Alice was in a tough financial position, and after failing in a few different jobs including teaching; she turned to poker to support herself financially. Alice would make money by gambling and working as a dealer. Ivers made a name for herself by winning money from poker games in places like Silver City, New Mexico, even working at a saloon that was owned by Bob Ford, the man who killed Jesse James.
By the time Ivers was given the name “Poker Alice,” she was drawing in large crowd to watch her play and men were constantly challenging her to play. Saloon owners liked that Ivers was a respectable woman who kept to her values. These values included her refusal to play poker on Sundays.
As her reputation grew, so did the amount of money she was making. Some nights she would even make $6,000, an incredibly large sum of money at the time. Alice claimed that she won $250,000, which would now be worth over three million dollars.
Ivers used her good looks to distract men at the poker table. She always had the newest dresses, and even in her 50s was considered a very attractive woman. She was also very good at counting cards and figuring odds, which helped her at the table.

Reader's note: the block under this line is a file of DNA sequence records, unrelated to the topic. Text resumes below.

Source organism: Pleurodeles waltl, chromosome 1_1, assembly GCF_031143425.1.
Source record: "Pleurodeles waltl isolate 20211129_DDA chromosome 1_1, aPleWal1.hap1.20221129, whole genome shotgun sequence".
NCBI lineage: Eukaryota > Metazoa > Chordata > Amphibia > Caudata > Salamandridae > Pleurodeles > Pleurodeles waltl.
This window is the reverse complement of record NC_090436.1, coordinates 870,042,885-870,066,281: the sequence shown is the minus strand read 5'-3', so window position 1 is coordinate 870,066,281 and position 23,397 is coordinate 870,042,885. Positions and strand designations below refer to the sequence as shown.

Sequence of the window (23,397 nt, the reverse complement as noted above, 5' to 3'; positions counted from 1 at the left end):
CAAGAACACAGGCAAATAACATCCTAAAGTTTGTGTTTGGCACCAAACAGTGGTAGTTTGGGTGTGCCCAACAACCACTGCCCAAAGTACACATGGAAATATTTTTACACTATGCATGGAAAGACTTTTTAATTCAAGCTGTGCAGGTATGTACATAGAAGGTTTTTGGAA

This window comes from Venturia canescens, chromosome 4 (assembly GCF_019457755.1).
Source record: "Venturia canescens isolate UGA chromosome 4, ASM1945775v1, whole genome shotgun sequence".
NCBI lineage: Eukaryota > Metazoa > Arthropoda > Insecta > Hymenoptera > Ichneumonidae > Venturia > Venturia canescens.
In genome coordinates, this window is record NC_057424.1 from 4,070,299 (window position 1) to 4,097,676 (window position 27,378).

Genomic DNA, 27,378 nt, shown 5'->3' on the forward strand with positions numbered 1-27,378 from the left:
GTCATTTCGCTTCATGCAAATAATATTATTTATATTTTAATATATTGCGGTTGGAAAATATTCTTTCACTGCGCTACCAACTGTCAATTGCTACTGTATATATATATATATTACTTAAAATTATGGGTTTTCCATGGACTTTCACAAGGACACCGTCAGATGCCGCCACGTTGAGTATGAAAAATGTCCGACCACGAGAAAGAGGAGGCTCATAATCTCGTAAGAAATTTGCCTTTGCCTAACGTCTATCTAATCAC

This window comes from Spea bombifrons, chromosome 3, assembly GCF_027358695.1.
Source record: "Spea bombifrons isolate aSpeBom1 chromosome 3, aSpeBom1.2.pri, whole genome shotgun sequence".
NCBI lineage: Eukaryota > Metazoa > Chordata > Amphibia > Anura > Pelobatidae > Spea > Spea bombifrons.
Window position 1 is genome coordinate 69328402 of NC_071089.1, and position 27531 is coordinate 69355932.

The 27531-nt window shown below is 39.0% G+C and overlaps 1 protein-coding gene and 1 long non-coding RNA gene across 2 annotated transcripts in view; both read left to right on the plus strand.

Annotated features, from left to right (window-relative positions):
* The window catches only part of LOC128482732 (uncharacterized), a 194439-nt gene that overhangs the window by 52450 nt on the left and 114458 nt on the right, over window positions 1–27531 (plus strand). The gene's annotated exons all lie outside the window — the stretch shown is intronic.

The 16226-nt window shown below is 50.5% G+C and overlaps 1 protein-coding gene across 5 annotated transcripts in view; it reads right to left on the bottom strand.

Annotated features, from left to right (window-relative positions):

Alice was known to always be carrying a gun with her, preferably her .38. She was also known to smoke a lot.
Poker's Palace and Jailtime[change | change source]
In 1910, Ivers opened “Poker’s Palace,” a saloon in Fort Meade, South Dakota, which offered gambling and liquor downstairs, and prostitution upstairs. The saloon was always closed on Sundays, due to Iver’s religious beliefs. However, in 1913, some drunken soldiers disobeyed Iver’s “no work on Sunday” rule and started to get unruly, chaotic, and destructive of the house. It was then that Ivers shot her gun, supposedly to quiet the soldiers down. The shot ended up killing one of the soldiers and injuring another, resulting in Iver’s arrest, along with the arrest of six of her ‘girls’.
Iver’s time spent in jail was short, but she got through it with the help of reading the bible and smoking cigars. At the trial, she claimed self-defense and was acquitted. After the trial, her saloon was shut down.
While in her 60s, Alice Ivers was arrested several times after the “Poker Palace” incident for being a madam, a gambler, and a bootlegger, as well as her drunkenness. She would comply with the law and pay her fines, but keep her business still. In 1928, she was arrested again for bootlegging and her repeated offenses of holding a brothel. Despite this sentence to prison, Ivers did not end up having to stay, because she was pardoned by then Governor Bulow of South Dakota who did so because of her old age.
Legacy[change | change source]
After being forced to retire by the anger of the military and other people who were upset with her blend of religious elements at her house in Sturgis, Alice’s health began to fail her. Alice Ivers died on February 27, 1930 in Rapid City after a gallbladder operation at the age of 79. Ivers was buried at the St. Aloysius Cemetery in Sturgis, South Dakota.